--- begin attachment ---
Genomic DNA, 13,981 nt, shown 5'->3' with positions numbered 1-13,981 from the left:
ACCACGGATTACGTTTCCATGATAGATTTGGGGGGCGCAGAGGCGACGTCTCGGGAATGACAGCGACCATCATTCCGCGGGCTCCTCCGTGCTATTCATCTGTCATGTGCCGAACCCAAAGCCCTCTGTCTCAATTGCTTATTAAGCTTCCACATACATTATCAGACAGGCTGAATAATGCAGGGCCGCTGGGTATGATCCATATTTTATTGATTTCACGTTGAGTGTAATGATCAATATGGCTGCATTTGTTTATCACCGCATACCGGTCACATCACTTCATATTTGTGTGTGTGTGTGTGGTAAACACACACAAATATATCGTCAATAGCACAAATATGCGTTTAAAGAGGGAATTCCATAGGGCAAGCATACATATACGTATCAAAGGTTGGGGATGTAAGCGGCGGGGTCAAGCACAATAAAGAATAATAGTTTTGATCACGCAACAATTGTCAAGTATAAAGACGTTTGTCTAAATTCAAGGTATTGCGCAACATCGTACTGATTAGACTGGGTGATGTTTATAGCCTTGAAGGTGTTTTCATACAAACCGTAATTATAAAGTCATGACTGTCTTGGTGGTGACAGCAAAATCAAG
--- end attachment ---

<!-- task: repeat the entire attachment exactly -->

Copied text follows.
Genomic DNA, 13,981 nt, shown 5'->3' with positions numbered 1-13,981 from the left:
ACCACGGATTACGTTTCCATGATAGATTTGGGGGGCGCAGAGGCGACGTCTCGGGAATGACAGCGACCATCATTCCGCGGGCTCCTCCGTGCTATTCATCTGTCATGTGCCGAACCCAAAGCCCTCTGTCTCAATTGCTTATTAAGCTTCCACATACATTATCAGACAGGCTGAATAATGCAGGGCCGCTGGGTATGATCCATATTTTATTGATTTCACGTTGAGTGTAATGATCAATATGGCTGCATTTGTTTATCACCGCATACCGGTCACATCACTTCATATTTGTGTGTGTGTGTGTGGTAAACACACACAAATATATCGTCAATAGCACAAATATGCGTTTAAAGAGGGAATTCCATAGGGCAAGCATACATATACGTATCAAAGGTTGGGGATGTAAGCGGCGGGGTCAAGCACAATAAAGAATAATAGTTTTGATCACGCAACAATTGTCAAGTATAAAGACGTTTGTCTAAATTCAAGGTATTGCGCAACATCGTACTGATTAGACTGGGTGATGTTTATAGCCTTGAAGGTGTTTTCATACAAACCGTAATTATAAAGTCATGACTGTCTTGGTGGTGACAGCAAAATCAAG